Management of Major Adverse Limb Events in PAD

Dr Amr Abbas discusses management of major adverse limb events in PAD.

Manesh Patel, MD: We’ve talked about the usual things you’re supposed to do. We’ve talked about the VOYAGER and COMPASS trials and the powerful data. I said to people before those 2 trials, “Here’s the slide of stuff that prevents amputation.” There’s not much on there. We want to have things to avoid amputation; we thought it would be ticagrelor, but it was at least this regimen. Vorapaxar has data that helps with PAD [peripheral artery disease], amputation, and some of that subgroup, but it’s not used as much. What about revascularization vs endovascular vs surgery? This year will be a big year. BEST-CLI, an NIH [National Institutes of Health]–funded trial, will come to fruition. I know Dr [Michael] Conte and others have been working hard on this. We hope they’ll present it at the American Heart Association [Scientific Sessions] in the fall and that the trial will be done by then. What do you think about that, Amr? It’s an important question.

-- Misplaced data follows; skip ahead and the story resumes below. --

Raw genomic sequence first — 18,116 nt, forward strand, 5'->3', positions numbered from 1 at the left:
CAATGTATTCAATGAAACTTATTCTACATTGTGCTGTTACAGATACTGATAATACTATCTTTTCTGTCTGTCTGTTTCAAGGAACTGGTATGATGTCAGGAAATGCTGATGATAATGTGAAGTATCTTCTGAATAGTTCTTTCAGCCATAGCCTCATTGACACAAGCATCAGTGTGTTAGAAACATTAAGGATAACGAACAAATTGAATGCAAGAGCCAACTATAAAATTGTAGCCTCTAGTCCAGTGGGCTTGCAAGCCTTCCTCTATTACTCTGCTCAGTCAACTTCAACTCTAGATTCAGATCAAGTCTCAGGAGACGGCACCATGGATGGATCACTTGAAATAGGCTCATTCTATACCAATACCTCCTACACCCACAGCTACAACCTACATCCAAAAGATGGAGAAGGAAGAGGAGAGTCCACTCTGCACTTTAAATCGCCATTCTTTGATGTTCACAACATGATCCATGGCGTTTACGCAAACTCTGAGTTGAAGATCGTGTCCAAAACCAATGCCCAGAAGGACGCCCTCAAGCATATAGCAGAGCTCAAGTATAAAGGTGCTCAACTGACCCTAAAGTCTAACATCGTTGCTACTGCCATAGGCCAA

Amr Abbas, MD:It is. Once we have more data, we’ll look a lot smarter when it’s available. I try to think of surgery and endovascular as complementary. I don’t look at them as 1 or the other. Another important thing to consider is the guidelines. They emphasize local expertise and experience. If somebody like Manesh doing your aortoiliac, kissing stents, that’s OK. But if you don’t have somebody like that, and these patients are truly symptomatic and might have some degree of CLI [critical limb ischemia], they are who you want to help. BEST-CLI tells us a lot about what we do specifically in the critical ischemia population. These populations, as Manesh alluded to earlier, are equivalent to our patients with unstable angina, ACS [acute coronary syndrome]. It will be very valuable to see whether there will be a certain vascular bed that responds best to surgery vs endovascular. Is there a certain age, racial, or gender group that responds best to 1 vs the other? Women have smaller blood vessels and don’t respond well to stent therapy in the SFA [superficial femoral artery]. In general they tend to revascularize or develop chronic to acute symptoms faster. There are many questions that these studies can give us, rather than surgery or stents. That’s how I look at it.

This transcript has been edited for clarity.

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